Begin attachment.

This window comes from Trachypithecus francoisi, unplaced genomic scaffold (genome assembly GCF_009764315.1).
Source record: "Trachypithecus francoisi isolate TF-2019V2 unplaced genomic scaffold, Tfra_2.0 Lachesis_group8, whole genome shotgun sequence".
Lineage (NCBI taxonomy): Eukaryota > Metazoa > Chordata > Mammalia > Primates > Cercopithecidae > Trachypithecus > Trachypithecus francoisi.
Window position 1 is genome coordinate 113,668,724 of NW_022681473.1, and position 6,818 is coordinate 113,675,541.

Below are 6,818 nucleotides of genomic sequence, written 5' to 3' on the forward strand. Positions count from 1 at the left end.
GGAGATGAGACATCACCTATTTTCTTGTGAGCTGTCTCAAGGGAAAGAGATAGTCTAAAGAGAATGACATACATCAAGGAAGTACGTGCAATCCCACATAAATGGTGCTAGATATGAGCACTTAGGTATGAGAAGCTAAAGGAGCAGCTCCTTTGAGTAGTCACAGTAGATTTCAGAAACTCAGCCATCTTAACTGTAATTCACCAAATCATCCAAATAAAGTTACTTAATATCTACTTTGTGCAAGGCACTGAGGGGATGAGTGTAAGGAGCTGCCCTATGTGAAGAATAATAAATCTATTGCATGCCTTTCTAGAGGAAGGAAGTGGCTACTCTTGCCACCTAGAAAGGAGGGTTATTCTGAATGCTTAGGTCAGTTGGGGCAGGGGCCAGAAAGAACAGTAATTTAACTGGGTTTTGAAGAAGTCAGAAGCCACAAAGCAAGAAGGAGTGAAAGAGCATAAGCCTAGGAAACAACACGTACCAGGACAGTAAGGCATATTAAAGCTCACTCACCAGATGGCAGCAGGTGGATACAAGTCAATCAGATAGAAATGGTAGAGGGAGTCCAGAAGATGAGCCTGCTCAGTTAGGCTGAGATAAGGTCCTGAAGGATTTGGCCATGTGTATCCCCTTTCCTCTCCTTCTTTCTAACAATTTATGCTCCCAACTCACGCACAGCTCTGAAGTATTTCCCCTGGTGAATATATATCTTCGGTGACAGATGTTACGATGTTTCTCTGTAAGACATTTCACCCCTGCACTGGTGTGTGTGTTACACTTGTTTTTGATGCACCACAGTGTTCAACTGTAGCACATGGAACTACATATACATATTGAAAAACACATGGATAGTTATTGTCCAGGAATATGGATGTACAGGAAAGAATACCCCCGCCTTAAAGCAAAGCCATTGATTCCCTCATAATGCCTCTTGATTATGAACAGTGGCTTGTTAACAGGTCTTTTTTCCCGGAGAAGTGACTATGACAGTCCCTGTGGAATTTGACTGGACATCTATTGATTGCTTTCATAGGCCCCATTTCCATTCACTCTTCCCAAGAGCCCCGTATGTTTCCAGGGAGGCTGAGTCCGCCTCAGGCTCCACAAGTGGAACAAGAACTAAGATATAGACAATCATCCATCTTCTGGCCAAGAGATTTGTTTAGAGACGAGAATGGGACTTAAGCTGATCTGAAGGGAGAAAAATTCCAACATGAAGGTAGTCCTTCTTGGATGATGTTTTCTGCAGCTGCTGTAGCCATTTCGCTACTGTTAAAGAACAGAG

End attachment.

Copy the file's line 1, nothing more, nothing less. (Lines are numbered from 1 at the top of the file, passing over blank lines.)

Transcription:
This window comes from Trachypithecus francoisi, unplaced genomic scaffold (genome assembly GCF_009764315.1).